John (Jack) Williams
Interests: Jack began his doctoral studies at Brown University in the fall of 1994 and defended his dissertation in July, 1999. His dissertation title is Biome-scale vegetation dynamics in North America since the Last Glacial Maximum Maps and reconstructions from fossil pollen data and the testing of biogeography models. In September, Jack moved to Santa Barbara to begin a 2-3 year research postdoc at the National Center for Ecological Analysis and Synthesis (NCEAS).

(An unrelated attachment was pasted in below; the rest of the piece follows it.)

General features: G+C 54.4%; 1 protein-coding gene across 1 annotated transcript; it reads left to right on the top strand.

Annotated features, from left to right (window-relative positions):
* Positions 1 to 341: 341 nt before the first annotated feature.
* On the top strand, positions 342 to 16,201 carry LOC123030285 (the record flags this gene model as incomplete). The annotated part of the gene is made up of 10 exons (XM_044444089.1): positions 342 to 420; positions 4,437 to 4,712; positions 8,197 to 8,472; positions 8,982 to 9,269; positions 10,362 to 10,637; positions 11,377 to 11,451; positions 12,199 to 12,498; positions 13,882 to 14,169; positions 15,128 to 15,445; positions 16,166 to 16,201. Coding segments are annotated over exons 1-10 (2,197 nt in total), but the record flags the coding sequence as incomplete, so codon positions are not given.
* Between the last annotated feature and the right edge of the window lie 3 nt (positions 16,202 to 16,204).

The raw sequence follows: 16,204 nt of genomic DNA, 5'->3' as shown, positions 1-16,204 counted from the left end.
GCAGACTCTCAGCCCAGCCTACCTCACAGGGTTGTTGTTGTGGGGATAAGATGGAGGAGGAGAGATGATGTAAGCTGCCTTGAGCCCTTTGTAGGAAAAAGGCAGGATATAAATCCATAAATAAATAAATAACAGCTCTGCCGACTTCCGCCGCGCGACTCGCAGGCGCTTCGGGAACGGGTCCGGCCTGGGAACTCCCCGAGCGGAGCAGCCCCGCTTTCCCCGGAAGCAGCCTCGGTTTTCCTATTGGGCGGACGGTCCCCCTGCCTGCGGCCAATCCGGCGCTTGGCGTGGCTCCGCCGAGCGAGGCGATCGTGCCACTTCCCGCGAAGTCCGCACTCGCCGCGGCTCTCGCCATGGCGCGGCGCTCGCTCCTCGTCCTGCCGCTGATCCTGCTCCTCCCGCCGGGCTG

Research interests include paleoecology, paleoclimatology, biogeography, and carbon cycling. At Brown, Jacks research has centered upon mapping out the past distribution of biomes in boreal and eastern North America on the basis of fossil pollen evidence (A biome is an ecological community whose limits are primarily set by climate; biomes are mapped on sub-continental to global scales). Biome maps have been produced at 1,000-year intervals starting with the last glacial maximum (21,000 years before present) and moving forward to the present. These maps offer the opportunity to explore the effects of the independent migrations of plant taxa during the late Quaternary upon the stability and composition of plant communities. Selected biome maps have been applied to test paleo-vegetation simulations produced by biogeography models (BIOME3 and BIOME1). At NCEAS Jack will be attempt to estimate the amount of carbon stored in late-Quaternary terrestrial ecosystems of North America, using the pollen-derived biome maps in conjunction with the biogeochemistry model BIOME-BGC. Visit Jack's web page at NCEAS for more details on his current projects.
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